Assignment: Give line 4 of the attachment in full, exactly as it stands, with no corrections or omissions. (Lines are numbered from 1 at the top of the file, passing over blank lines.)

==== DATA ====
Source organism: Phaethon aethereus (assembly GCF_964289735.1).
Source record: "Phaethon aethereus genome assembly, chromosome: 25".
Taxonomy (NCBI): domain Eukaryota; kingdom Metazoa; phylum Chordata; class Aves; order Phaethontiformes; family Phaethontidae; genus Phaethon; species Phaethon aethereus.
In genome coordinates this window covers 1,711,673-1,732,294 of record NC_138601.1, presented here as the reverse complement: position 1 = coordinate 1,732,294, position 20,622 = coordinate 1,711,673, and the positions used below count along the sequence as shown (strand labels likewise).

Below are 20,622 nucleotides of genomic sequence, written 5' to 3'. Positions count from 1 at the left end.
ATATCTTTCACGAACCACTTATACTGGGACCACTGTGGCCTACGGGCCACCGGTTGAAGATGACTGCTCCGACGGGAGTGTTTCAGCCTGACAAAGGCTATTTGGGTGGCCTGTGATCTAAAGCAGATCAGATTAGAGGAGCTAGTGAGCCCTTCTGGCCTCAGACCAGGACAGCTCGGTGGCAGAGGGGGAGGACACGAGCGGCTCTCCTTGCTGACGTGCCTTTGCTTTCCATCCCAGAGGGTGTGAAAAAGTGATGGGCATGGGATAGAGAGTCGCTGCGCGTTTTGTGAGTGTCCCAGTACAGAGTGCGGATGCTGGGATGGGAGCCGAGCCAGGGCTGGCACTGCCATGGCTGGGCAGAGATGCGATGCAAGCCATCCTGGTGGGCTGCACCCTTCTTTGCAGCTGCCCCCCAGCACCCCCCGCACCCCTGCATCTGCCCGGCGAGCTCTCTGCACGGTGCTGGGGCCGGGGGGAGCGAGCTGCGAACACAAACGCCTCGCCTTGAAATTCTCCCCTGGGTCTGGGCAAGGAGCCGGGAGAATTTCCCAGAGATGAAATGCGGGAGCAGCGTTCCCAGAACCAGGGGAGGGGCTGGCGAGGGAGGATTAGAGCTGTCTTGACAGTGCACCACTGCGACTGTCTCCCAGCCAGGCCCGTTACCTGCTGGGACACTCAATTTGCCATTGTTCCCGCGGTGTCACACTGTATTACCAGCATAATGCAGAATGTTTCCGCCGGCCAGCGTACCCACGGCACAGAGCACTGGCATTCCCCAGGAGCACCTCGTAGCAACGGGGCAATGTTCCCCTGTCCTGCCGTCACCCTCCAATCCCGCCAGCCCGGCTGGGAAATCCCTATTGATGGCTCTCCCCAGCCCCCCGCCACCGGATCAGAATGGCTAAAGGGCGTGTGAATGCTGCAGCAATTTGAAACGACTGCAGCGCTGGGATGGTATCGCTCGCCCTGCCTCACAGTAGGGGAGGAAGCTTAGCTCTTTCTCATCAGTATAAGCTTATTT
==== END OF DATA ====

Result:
In genome coordinates this window covers 1,711,673-1,732,294 of record NC_138601.1, presented here as the reverse complement: position 1 = coordinate 1,732,294, position 20,622 = coordinate 1,711,673, and the positions used below count along the sequence as shown (strand labels likewise).